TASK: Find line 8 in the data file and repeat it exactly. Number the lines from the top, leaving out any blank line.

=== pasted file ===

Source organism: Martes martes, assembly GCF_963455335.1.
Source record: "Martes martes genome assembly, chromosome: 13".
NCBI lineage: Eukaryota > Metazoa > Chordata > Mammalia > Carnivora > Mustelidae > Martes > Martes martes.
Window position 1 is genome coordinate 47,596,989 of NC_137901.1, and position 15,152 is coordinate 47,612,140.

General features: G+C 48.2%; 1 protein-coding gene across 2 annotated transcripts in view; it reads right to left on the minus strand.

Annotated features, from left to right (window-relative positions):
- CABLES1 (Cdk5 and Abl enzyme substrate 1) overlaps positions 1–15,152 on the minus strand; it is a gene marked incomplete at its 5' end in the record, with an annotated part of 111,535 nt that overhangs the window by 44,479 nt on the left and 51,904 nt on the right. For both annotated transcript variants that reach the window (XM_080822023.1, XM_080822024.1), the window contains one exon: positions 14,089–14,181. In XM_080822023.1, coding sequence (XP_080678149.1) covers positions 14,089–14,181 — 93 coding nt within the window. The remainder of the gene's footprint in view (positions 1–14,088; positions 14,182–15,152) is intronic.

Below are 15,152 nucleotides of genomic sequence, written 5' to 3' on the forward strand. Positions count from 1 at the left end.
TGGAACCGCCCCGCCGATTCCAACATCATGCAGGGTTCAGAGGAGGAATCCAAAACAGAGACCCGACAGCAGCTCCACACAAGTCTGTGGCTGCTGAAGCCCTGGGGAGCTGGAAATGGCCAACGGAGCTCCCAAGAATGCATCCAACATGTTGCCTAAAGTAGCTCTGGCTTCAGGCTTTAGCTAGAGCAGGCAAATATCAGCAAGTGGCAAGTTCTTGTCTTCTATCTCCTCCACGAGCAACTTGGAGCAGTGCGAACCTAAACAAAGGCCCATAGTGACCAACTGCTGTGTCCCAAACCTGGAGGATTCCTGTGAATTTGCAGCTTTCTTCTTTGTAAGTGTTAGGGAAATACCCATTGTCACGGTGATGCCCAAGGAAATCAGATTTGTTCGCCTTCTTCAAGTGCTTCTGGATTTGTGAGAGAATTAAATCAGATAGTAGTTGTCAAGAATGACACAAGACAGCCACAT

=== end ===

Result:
Below are 15,152 nucleotides of genomic sequence, written 5' to 3' on the forward strand. Positions count from 1 at the left end.